Cottea pappophoroides Kunth
Family: Poaceae
Cottea pappophoroides image
Max Licher  

Culms 25-70 cm. Blades 5-15 cm long, 4-7 mm wide. Panicles 8-15 cm long, 2-6 cm wide, green or purplish; branches loosely ascending. Spikelets 5-10 mm (including the awns). Glumes 4-5 mm; lemmas 3-4 mm, conspicuously long-pilose basally, awns and teeth more or less alternating. Caryopses about 1.5 mm, plump, elliptical; embryos about 1/2 as long as the caryopses. 2n = 20.

Cottea pappophoroides grows on open hillsides from Arizona and Texas south to central Mexico, and from Ecuador to Argentina.

Dr. David Bogler, USDA NRCS PLANTS Database
Perennials, Terrestrial, not aquatic, Stems nodes swollen or brittle, Stems erect or ascending, Stems caespitose, tufted, or clustered, Stems terete, round in cross section, or polygonal, Stem nodes bearded or hairy, Plants conspicuously hairy, grayish, or wooly, Stem internodes hollow, Stems with inflorescence less than 1 m tall, Stems, culms, or scapes exceeding basal leaves, Leaves mostly basal, below middle of stem, Leaves mostly cauline, Leaves conspicuously 2-ranked, distichous, Leaves sheathing at base, Leaf sheath mostly open, or loose, Leaf sheath hairy, hispid or prickly, Leaf sheath and blade differentiated, Leaf blades linear, Leaf blades 2-10 mm wide, Leaf blades mostly flat, Leaf blades more or less hairy, Ligule present, Ligule a fringe of hairs, Inflorescence terminal, Inflorescence a contracted panicle, narrowly paniculate, branches appressed or ascending, Inflorescence solitary, with 1 spike, fascicle, glomerule, head, or cluster per stem or culm, Inflorescence branches more than 10 to numerous, Peduncle or rachis scabrous or pubescent, often with long hairs, Flowers bisexual, Spikelets pedicellate, Spikelets laterally compressed, Spikelet 3-10 mm wide, Spikelets with 3-7 florets, Spikelets solitary at rachis nodes, Spikelets all alike and fertille, Spikelets bisexual, Spikelets disarticulating above the glumes, glumes persistent, Rachilla or pedicel hairy, Glumes present, empty bracts, Glumes 2 clearly present, Glumes equal or subequal, Glumes 8-15 nerved, Lemmas thin, chartaceous, hyaline, cartilaginous, or membranous, Le mma similar in texture to glumes, Lemma 8-15 nerved, Lemma body or surface hairy, Lemma apex dentate, 3-5 fid, Lemma teeth unequal. central tooth longer, Lemma with 7-15 awns, Lemma awn less than 1 cm long, Lemma awned from tip, Lemma awns straight or curved to base, Lemma margins thin, lying flat, Lemma straight, Callus or base of lemma evidently hairy, Callus hairs shorter than lemma, Callus hairs equal to lemma, Lemma surface pilose, setose or bristly, Palea present, well developed, Palea membranous, hyaline, Palea longer than lemma, Palea 2 nerved or 2 keeled, Palea keels winged, scabrous, or ciliate, Stamens 3, Styles 2-fid, deeply 2-branched, Stigmas 2, Fruit - caryopsis, Caryopsis ellipsoid, longitudinally grooved, hilum long-linear.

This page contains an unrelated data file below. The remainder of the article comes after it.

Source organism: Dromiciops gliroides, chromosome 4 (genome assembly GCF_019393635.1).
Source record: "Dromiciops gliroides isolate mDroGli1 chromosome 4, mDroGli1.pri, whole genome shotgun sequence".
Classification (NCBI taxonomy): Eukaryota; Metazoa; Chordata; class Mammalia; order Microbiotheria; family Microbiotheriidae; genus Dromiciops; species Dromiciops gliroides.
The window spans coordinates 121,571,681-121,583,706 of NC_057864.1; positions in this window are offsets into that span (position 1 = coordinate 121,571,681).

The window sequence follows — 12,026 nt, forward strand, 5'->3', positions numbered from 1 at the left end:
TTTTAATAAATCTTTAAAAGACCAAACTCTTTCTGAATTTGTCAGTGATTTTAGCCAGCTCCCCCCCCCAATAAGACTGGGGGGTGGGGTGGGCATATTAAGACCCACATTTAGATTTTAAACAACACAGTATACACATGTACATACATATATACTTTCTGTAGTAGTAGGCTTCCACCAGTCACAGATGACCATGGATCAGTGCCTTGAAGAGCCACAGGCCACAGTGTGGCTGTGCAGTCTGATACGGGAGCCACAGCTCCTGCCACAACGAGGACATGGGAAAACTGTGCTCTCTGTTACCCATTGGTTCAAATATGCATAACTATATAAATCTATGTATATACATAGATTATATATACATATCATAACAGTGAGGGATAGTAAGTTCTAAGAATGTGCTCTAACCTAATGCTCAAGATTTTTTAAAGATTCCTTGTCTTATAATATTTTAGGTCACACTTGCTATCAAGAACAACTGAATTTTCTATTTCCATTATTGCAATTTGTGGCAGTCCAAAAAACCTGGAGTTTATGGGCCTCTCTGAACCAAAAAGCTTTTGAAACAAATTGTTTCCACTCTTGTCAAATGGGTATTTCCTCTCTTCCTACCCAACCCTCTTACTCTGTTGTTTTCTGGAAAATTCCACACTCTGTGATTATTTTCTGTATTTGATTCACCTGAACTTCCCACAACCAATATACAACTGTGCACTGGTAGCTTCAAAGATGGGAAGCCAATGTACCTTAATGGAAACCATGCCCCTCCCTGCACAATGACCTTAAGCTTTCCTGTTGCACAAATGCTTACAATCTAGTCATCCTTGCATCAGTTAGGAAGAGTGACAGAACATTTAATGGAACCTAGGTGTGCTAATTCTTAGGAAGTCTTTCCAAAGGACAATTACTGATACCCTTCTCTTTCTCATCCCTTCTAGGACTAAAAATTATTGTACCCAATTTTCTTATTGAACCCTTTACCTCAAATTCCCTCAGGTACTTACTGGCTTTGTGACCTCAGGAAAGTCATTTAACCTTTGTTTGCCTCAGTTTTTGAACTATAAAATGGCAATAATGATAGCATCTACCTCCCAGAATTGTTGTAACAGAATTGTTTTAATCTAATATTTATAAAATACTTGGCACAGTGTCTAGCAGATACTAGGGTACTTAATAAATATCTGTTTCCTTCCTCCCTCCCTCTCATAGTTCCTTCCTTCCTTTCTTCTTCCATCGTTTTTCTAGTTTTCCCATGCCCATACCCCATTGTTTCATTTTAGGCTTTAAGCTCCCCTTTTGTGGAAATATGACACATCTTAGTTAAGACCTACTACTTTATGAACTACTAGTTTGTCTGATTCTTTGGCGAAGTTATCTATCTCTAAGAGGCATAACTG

FNA 2003
Common Name: cotta grass Duration: Perennial Nativity: Native Lifeform: Graminoid General: Tufted perennial without rhizomes, stems 30-70 cm tall, ascending or erect from hard knotty bases; stems softly pilose below panicle, with bearded nodes. Vegetative: Sheaths longer than internodes, pilose, rounded on backs; blades 3-7 mm broad, flat or folded, pilose on both surfaces; ligule of hairs. Inflorescence: Narrow but open panicle with stout erect-spreading branches, 6-20 cm long, 2-6 cm wide; spikelets 7-10 mm long, with 6-10 florets, the upper florets reduced; disarticulating above glumes and between florets; self-fertilizing spikelets produced in axils of lower leaf sheaths; glumes subequal, 4-5 mm long, broadly lanceolate, with 7-13 fine but distinct nerves, the midnerve sometimes continuing as short awn; lowermost lemma as long as glumes, hairy near base, with nine to thirteen nerves; caryopsis oblong, about 1.5 mm long. Ecology: Rocky slopes, hillsides, and plains below 5,000 ft (1524 m); flowers late summer to fall. Distribution: s AZ, s NM, s TX; south through Mexico to Argentina. Notes: Cottea is a monotypic (one species in the genus) North American genus. Distinguished by being a cespitose perennial with hard, knotty bases; leaf sheaths with pilose hairs and stems with hairy nodes; panicles with hairy branches and spikelets of 6-10 florets that are conspicuously hairy, especially at the base and many awns. The many awns and hairs give the spikelets a fluffy appearance. Ethnobotany: Unknown Etymology: Cottea is named for J.G. Cotta von Cottendorf (1796-1863) a German patron of science; pappohphoroides comes from the Latin pappus, the tufts of hairs clustered around Asteraceae achenes (think of dandelion seeds), and Greek oeides, resembling or being like something. Synonyms: None Editor: SBuckley 2010, FSCoburn 2014, AHazelton 2015
Cottea pappophoroides image
Max Licher  
Cottea pappophoroides image
Liz Makings  
Cottea pappophoroides image
Liz Makings  
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Liz Makings  
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Liz Makings  
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Sue Carnahan  
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Sue Carnahan  
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Sue Carnahan  
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Sue Carnahan  
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Sue Rutman  
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Cottea pappophoroides image
Liz Makings  
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